Two flights are due into Montego Bay Airport, one from Toronto, the other from London. waits on the beach for the new arrivals, hoping that one of them will bring him good fortune. "I look for the milk bottles," he says, explaining how ultra-white skin is a giveaway, "the ones who've just arrived. Milk bottles that need filling..."
Negril, with its 11-kilometre stretch of pristine sand and turquoise sea, attracts the majority of Jamaica's 1.3 million tourists every year, primarily from the United States, Canada and Europe. It is known as a "swinging" resort. Many white Western women come to Negril for precisely that. Clinton is one of hundreds of young men working the beach and, like most of the "beach boys", he is desperately poor. His primary income comes from accompanying lone female travellers who want sex with Jamaican men.
He lives with his family in a shack with no electricity or running water. In contrast, the hotels and apartments that line the beach are luxurious, with rooms costing $US200 ($300) a night. While some beach boys may be content to have their meals paid for, the goal is marriage to a Westerner and a ticket out of poverty.
Clinton has a "regular girlfriend", a 45-year-old Canadian professional who comes to see him four times a year. "She's a good friend and she looks after me. Sends me money when I can't pay my rent." Clinton says he works "in the tourist industry" and won't admit he is a beach boy. "If I take a tourist out, and she wants to help me out as a friend, give me money and let me stay with her in the hotel, what's wrong with that? Of course I have sex with them, but that's because I'm not gay - I like women." Clinton's current "girlfriend" is a 50-year-old grandmother from the US, whom he met the day before.
Negril, like some resorts in the Dominican Republic and Cuba, is known as a place where white middle-aged women come in search of what they call the "big bamboo." British researchers Jacqueline Sanchez Taylor and Julia O'Connell Davidson found that the usual analysis of sex tourism did not allow for the possibility of women as buyers of sex, because "prostitute-users are, by definition, male, and this assumption is shared by many researchers and theorists."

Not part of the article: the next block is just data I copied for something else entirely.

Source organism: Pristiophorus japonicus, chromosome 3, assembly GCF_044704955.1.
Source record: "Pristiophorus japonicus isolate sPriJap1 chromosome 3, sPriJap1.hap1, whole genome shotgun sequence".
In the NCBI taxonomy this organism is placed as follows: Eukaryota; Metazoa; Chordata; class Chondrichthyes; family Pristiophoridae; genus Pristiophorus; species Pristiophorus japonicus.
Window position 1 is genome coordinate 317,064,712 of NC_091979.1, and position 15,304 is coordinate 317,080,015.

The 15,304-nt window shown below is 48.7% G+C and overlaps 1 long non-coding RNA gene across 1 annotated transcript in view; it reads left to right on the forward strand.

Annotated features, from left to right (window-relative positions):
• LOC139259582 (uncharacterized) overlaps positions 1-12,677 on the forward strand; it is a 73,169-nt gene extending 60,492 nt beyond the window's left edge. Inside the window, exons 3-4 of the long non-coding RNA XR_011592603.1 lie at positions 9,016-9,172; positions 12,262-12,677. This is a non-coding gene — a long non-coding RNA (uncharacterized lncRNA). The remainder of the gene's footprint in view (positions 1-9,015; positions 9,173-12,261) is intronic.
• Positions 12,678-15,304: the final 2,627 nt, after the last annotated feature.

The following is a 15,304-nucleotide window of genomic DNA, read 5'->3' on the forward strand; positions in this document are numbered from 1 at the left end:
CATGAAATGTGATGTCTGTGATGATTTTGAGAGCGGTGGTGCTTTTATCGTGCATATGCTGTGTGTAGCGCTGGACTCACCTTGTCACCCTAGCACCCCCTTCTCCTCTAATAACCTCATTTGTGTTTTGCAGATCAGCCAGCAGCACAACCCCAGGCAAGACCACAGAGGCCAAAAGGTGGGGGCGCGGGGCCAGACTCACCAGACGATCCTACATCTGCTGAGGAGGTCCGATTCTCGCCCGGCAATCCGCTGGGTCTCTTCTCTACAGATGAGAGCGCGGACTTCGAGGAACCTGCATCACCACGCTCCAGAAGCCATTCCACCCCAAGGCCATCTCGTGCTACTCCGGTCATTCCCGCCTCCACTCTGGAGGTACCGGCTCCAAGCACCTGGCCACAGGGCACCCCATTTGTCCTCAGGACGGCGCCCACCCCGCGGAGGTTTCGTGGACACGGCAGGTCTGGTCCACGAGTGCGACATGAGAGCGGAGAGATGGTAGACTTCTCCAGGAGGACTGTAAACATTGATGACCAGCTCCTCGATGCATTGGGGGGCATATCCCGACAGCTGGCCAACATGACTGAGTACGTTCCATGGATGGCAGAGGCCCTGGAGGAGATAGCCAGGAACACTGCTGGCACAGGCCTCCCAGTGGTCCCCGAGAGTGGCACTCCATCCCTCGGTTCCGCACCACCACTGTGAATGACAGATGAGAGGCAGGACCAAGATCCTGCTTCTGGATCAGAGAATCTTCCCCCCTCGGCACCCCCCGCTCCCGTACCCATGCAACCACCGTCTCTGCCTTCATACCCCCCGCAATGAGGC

The two researchers interviewed 240 women holidaying in Negril and two similar resorts in the Dominican Republic. Almost a third of the interviewees had engaged in sexual relationships with local men during their holiday. Though 60% admitted to certain "economic elements" to their liaisons, they did not perceive the encounters as prostitute-client transactions, nor did they view their sexual partners as prostitutes. Those who admit to coming to Negril for sex believe they are helping the men and the local economy by giving them money and gifts.
HIV and AIDS figures reflect the fact that condom use by the beach boys is sporadic. In the tourist areas, the number of those infected is higher than elsewhere on the island. Last year, an estimated 20,000 adults and children out of a population of 2.6 million were living with AIDS or HIV - a figure that had more than doubled in two years.
Ms Sanchez Taylor and Ms O'Connell Davidson suggest that the reason many female tourists are able to delude themselves into believing they are not prostitute users lies in their racialised power over the men: "Racist ideas about black men being hypersexual and unable to control their sexuality enable them to explain to themselves why such young and desirable men would be eager for sex with older and/or overweight women, without having to think that their partners are interested in them only for economic reasons." - The Guardian
Source: smh.com.au 12 July 2003
by John Lanchester
The tramp at the front of the bus must be, has to be, certainly looks, very smelly. He has the ingrained patina of dirt which comes from living rough. Not that this seems to put the schoolgirl off, and the two of them now appear to be getting on famously. Almost everything the tramp says seems to reduce her to helpless laughter. In turn, when she speaks he leans forwards "hanging on her every word." "If you can make them laugh you're halfway there," Mr Phillips once heard girl-confident Martin confiding to girl-shy Thomas in the back of the car on the way home from a party. The tramp seems to be acting on the same maxim. His armpits and sweat-steeped clothes must be emitting who knows what odors; but she doesn't seem to mind in the least. In fact, convulsing with laughter at this latest sally, she leans forwards and slaps him on the thigh as if begging him to stop before she breaks a rib. It is an unschoolgirlish gesture and an unexpected one, though not as unexpected as what follows when the tramp, seizing the day, kisses her on the side of the cheek as she turns away.